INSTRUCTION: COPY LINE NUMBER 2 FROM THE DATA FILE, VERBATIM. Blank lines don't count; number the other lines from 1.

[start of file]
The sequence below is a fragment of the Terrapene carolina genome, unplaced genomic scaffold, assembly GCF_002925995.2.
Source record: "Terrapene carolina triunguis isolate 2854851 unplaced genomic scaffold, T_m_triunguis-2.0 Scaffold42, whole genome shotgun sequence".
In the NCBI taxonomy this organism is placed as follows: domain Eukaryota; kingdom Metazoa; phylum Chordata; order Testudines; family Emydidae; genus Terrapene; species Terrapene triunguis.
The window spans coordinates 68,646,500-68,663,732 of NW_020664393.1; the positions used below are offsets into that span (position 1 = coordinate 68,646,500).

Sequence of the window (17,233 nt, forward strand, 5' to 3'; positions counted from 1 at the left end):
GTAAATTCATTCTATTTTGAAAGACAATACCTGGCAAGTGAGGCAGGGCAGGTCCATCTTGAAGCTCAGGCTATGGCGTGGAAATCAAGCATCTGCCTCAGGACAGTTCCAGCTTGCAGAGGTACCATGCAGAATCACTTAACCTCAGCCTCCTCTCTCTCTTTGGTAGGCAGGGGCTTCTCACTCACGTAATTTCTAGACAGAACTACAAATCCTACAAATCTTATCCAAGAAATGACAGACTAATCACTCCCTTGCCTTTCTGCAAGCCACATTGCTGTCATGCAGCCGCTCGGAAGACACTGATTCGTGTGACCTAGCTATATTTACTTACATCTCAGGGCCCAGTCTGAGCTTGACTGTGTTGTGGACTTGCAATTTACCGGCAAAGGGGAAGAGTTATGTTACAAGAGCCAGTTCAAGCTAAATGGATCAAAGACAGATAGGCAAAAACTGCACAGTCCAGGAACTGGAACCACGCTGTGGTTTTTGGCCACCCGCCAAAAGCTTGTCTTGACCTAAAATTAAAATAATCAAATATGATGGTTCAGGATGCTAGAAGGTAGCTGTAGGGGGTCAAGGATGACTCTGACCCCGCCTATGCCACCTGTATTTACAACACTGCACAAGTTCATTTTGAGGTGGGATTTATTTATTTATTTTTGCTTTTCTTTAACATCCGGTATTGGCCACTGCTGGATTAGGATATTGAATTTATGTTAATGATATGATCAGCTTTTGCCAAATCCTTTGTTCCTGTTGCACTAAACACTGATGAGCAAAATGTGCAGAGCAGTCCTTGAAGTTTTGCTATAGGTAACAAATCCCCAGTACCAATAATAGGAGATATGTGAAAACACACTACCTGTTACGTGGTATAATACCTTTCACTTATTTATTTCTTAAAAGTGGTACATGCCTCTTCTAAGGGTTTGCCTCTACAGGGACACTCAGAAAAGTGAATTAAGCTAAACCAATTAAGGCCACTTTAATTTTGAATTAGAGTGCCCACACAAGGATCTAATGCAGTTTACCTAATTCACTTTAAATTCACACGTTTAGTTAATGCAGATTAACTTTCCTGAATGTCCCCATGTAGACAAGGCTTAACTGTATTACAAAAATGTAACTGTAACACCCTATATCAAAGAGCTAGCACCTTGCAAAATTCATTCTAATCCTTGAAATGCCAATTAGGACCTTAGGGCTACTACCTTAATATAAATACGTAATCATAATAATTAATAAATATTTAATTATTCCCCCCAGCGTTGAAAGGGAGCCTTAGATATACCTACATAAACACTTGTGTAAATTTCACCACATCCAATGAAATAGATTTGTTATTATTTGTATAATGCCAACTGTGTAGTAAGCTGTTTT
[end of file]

Source record: "Terrapene carolina triunguis isolate 2854851 unplaced genomic scaffold, T_m_triunguis-2.0 Scaffold42, whole genome shotgun sequence".